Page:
LIKE MONTICELLO, Thomas Jefferson's Poplar Forest offers a significant archeological view of slave life at the turn of the nineteenth century in rural Virginia. In Hidden Lives, Barbara J. Heath re-creates the daily life of slaves at Jefferson's second home from 1773, the year he inherited the plantation, until 1812, when his reorganization of its landscape resulted in the destruction of a slave quarter. Drawing on census data, letters, memoranda, and other primary material, Heath describes the slave community's family ties, the agricultural cycle of work, and the sickness and health care they experienced. Her portrait is enhanced by fresh archaeological findings and a wealth of illustrations, including site and contemporary maps,../images of slaves at work and at home, artifacts, and interpretive drawings. By looking at the social meaning of buildings, yards, and artifacts, Heath presents new interpretations of how individuals used materials to create a sense of self and community, how they acquired belongings, and how they safeguarded them. For visitors to historic sites and students and scholars of archaeology, Heath's book offers a visual and textual exploration of complex relationships within the plantation and of the resulting choices, compromises, and limitations that Jefferson's slaves negotiated in the process of making a home within the confines of institutionalized slavery.
Category: History

Beyond The Walls

Author : Kevin R. Fogle
ISBN : 0813061555
Genre : Family & Relationships
File Size : 59.26 MB
Format : PDF
Download : 444
Read : 1256

This collection showcases the work of leading household archaeologists and scholars studying domestic production and consumption patterns across a spectrum of time periods, areas, and cultures in North America.
Category: Family & Relationships

Material Worlds

Author : Barbara J. Heath
ISBN : 9781317327295
Genre : Social Science
File Size : 39.75 MB
Format : PDF, Docs
Download : 372
Read : 888

Material Worlds examines consumption from an archaeological perspective, broadly exploring the intersection of social relations and objects through the processes of production, distribution, use, reuse, and discard. Interrogating individual objects as well as considering the contexts in which acts of consumption take place, a range of case studies present the intertwined issues of power, inequality, identity, and community as mediated through choice, access, and use of the diversity of mass-produced goods. Key themes of this innovative volume include the relationship between colonial, political and economic structures and the practices of consumption, the use of consumer goods in the construction and negotiation of identity, and the dialectic between strategies of consumption and individual or community choices. Situating studies of consumerism within the field of historical archaeology, this exciting collection reflects on the interrelationship between the material and ideological aspects of culture. With a focus on North America from the seventeenth through the early twentieth centuries, Material Worlds is an important examination of consumption which will appeal to scholars with interests in colonialism, gender and race, as well as those engaged with the material culture of the emergent modern world.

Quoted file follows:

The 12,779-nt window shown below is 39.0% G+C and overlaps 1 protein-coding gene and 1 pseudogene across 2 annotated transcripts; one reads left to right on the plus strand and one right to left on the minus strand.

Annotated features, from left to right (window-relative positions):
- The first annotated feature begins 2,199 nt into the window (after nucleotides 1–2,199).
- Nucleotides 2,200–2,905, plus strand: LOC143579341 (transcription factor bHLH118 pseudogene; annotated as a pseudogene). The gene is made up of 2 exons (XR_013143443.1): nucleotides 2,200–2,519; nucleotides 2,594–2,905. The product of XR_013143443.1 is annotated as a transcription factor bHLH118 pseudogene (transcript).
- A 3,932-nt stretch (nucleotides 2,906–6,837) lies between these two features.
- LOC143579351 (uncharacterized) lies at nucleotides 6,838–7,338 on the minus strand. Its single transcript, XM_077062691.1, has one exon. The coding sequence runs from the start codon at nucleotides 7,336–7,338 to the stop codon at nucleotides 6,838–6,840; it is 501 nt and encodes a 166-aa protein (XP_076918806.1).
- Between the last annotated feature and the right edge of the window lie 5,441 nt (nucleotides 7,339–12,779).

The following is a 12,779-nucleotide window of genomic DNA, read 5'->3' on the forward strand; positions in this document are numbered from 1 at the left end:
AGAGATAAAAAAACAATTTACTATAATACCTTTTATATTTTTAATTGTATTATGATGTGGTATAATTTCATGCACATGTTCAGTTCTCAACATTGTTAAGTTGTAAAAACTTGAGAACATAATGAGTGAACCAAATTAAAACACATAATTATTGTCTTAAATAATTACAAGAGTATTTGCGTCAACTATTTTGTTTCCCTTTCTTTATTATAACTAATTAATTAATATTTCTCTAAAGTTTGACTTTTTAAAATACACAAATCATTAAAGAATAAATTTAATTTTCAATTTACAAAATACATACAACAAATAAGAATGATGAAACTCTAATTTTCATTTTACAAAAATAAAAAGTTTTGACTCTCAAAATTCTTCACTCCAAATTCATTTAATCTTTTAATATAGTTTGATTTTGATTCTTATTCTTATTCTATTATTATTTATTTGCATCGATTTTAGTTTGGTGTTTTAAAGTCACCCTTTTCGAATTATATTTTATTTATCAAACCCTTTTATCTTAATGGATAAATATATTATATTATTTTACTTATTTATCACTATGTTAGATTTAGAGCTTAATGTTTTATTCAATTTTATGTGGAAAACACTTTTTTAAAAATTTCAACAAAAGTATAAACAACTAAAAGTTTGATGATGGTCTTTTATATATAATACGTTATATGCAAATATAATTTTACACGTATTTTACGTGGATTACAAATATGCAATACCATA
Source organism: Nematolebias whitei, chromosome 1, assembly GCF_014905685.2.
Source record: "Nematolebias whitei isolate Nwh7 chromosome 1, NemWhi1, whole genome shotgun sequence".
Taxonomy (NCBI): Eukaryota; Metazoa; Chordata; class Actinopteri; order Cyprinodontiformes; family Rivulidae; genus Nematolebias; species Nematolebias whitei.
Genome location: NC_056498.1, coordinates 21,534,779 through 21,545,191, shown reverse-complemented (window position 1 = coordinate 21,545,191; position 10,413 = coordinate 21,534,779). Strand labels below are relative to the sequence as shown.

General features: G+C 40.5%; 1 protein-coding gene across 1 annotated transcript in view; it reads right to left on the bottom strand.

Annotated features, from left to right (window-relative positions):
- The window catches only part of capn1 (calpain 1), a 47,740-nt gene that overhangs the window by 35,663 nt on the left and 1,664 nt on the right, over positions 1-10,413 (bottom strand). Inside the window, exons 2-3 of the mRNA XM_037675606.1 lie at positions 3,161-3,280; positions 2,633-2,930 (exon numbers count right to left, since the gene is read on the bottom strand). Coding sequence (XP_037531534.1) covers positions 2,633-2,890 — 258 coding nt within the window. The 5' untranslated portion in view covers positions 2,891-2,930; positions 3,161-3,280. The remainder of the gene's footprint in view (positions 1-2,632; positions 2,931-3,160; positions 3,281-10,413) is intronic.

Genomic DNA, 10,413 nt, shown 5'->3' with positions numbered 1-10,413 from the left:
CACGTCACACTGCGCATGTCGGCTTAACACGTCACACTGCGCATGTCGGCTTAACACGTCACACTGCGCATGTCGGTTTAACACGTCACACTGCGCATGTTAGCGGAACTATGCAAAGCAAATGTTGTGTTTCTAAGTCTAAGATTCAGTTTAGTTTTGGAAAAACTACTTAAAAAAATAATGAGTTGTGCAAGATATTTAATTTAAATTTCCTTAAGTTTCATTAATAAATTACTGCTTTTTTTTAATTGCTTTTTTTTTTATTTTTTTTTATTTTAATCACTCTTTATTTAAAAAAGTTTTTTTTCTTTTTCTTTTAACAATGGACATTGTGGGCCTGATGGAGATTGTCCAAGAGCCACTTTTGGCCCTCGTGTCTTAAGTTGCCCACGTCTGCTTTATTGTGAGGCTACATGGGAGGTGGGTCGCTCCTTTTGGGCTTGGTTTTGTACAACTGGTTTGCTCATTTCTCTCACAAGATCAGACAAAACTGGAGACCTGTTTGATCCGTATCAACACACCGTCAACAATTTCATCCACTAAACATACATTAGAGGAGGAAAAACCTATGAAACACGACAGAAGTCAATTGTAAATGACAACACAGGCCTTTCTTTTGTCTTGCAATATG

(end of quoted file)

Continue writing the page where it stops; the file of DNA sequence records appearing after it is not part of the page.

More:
Category: Social Science

Architecture Liberty And Civic Order

Author : Carroll William Westfall
ISBN : 9781317178996
Genre : Architecture
File Size : 81.79 MB
Format : PDF, Kindle
Download : 844
Read : 478

This book brings to light central topics that are neglected in current histories and theories of architecture and urbanism. These include the role of imitation in earlier centuries and its potential role in present practice; the necessary relationship between architecture, urbanism and the rural districts; and their counterpart in the civil order that builds and uses what is built. The narrative traces two models for the practice of architecture. One follows the ancient model in which the architect renders his service to serve the interests of others; it survives and is dominant in modernism. The other, first formulated in the fifteenth century by Leon Battista Alberti, has the architect use his talent in coordination with others to contribute to the common good of a republican civil order that seeks to protect its own liberty and that of its citizens. Palladio practiced this way, and so did Thomas Jefferson when he founded a uniquely American architecture, the counterpart to the nation’s founding. This narrative gives particular emphasis to the contrasting developments in architecture on the opposite sides of the English Channel. The book presents the value for clients and architects today and in the future of drawing on history and tradition. It stresses the importance, indeed, the urgency, of restoring traditional practices so that we can build just, beautiful, and sustainable cities and rural districts that will once again assist citizens in living not only abundantly but also well as they pursue their happiness.
Category: Architecture

Master Of The Mountain

Author : Henry Wiencek
ISBN : 9781466827783
Genre : History
File Size : 76.29 MB
Format : PDF, Kindle
Download : 986